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You need to grow up and move on. X doesn't owe you a single thing, and neither do Y or Z. If you want, tell them you still have access to slack and source control, but you need to learn to leave a job behind you.

There's also no point in burning bridges behind you - who knows if you might end up working with them again some time in the future.

  • The first project (which fell through) was promised payment when the company gets on track. So yes, he owes me money to the extent the amount of work I did. Not mentioned above but the petty pre-register page work was promised a nice meal so that's more than nothing. – niconuma Dec 25 '18 at 16:52
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    I'm sure he will pay when the company gets on track, which will happen - never. That was the deal, so before that, he owes you nothing. – gnasher729 Dec 26 '18 at 10:54
  • @niconuma It isn't even clear if this manager, of a company without a customer base, working on this project even sees this effort as a continuation of the group you were a part of. In his mind, this could be a completely new, different, effort. Meaning your effort is zero, and your compensation will be zero. Also, these kinds of efforts are typically not solidified with written contracts, making it even harder to pursue your compensation, if you opted to do so. Personally, without customers, I wouldn't worry about compensation, as it is an impossibility. – Edwin Buck Dec 26 '18 at 17:39
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  • These are not you colleagues. These are a set of loose collaborators on half-related projects
  • They included you to work on the second project, but then excluded you. As to their motivation I do not speculate
  • My boss is - by definition - somebody who pays me money for my work. The guy is not your boss.

I have seen such behavior in my time in Japan (and also elsewhere, but not that pronounced) - investing any more time and thought about this is probably going nowhere, unless you think that the IP itself in the project is valuable - in that case you may have a bargaining chip. The best thing is to stop worrying about this and find other projects - and ask the guy for compensation the next time he asks you to do something, and never do anything for which there is no clear and agreed contract.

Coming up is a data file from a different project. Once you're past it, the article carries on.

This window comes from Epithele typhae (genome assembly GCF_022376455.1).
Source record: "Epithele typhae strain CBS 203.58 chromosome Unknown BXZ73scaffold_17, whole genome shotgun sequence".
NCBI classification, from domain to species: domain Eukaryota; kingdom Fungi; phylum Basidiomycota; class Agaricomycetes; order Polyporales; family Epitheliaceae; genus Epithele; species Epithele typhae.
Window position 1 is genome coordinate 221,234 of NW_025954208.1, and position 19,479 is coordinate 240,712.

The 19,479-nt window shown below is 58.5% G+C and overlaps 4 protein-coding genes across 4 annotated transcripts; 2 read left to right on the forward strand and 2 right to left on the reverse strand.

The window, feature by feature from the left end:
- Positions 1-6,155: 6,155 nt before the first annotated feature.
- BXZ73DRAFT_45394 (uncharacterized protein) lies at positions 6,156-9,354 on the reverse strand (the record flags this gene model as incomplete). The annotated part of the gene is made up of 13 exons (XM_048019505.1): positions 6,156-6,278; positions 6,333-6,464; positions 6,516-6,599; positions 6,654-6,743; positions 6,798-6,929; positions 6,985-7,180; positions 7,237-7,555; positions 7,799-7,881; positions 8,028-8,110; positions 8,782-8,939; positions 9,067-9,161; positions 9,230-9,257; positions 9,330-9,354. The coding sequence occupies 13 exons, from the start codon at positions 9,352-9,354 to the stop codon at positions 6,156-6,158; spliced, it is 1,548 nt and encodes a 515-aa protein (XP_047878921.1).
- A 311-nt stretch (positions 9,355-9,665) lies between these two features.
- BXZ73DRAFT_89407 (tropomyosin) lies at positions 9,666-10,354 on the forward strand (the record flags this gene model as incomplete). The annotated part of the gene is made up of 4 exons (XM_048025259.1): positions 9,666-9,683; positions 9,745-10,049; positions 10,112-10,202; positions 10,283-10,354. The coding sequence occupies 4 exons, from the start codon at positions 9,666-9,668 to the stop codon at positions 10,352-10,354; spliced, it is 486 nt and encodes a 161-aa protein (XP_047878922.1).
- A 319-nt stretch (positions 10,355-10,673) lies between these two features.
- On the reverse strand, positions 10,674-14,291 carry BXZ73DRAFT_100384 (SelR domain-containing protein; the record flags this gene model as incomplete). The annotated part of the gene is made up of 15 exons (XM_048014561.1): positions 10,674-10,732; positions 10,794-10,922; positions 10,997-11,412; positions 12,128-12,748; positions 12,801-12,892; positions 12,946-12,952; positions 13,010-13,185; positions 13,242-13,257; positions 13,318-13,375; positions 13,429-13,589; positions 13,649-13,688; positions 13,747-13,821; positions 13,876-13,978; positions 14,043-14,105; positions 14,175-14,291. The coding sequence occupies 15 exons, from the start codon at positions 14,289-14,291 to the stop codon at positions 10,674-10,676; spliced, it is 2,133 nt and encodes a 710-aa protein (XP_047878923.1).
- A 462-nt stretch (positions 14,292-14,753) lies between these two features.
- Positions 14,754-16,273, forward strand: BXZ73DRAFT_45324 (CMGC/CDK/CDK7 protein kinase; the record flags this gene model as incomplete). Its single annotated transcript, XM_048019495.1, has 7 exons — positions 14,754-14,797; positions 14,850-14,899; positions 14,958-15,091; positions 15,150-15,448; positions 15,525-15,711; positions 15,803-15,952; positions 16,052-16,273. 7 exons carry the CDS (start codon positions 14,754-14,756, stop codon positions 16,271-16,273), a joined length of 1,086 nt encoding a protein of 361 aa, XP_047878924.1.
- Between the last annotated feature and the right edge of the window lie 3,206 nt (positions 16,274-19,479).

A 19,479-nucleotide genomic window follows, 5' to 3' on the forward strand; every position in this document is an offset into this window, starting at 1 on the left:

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It's hard news if you "own" your code. I would like to offer you a solution, reevaluate the way you "own" your code, making it not about who wrote it, but about who has legal ownership.

Your Boss, X, tried to get his company / project off the ground with you and failed. He didn't give up on his dream, and has decided to try again. He isn't interested in trying again the exact same way; because, that way failed. He's going to try again a different way, and this time the difference is in his staff.

It sucks to be the one out-of-the-group, but coming to him with feelings of exclusion will only cement your position as being outside. If you really want in this game, and from you statements "It's not a revolutionary product" that seems doubtful, you need to approach him from a position of enthusiasm.

I'd think long and hard before even approaching him about it. Don't let the natural feelings of exclusion motivate you to be part of something you're not really keen on doing. If you find you are not keen on doing it, it's OK to tell your boss you know about it, and you wish him well; as long as you do so carefully to not accidentally include yourself in a similar way as last time.

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1)
Is project A the same as B?

  • true
    X's obligation to pay you for work on Project A might be extended if B succeeds
  • false
    X has no obligation to let you work on B, nor inform you (same for Y and Z)

2)
Exists a written contract about compensation for work on project A?

  • true
    Should the company succeed or if 1) is true you may have a way to fight for compensation (depending on the contracts wording)
  • false
    you'll have a very difficult position to have payment enforced.

3)
Exists a written contract about working for the company of X?

  • true
    Should the company succeed you may have a way to fight for compensation (depending on the contracts wording)
  • false
    you'll have a very difficult position to have payment enforced.

SUGGESTION:
Chalk it up as lessons learned and stop hovering(arguably sneaking and spying) in the background at a company that apparently doesn't want you anymore.

Time for greener pastures.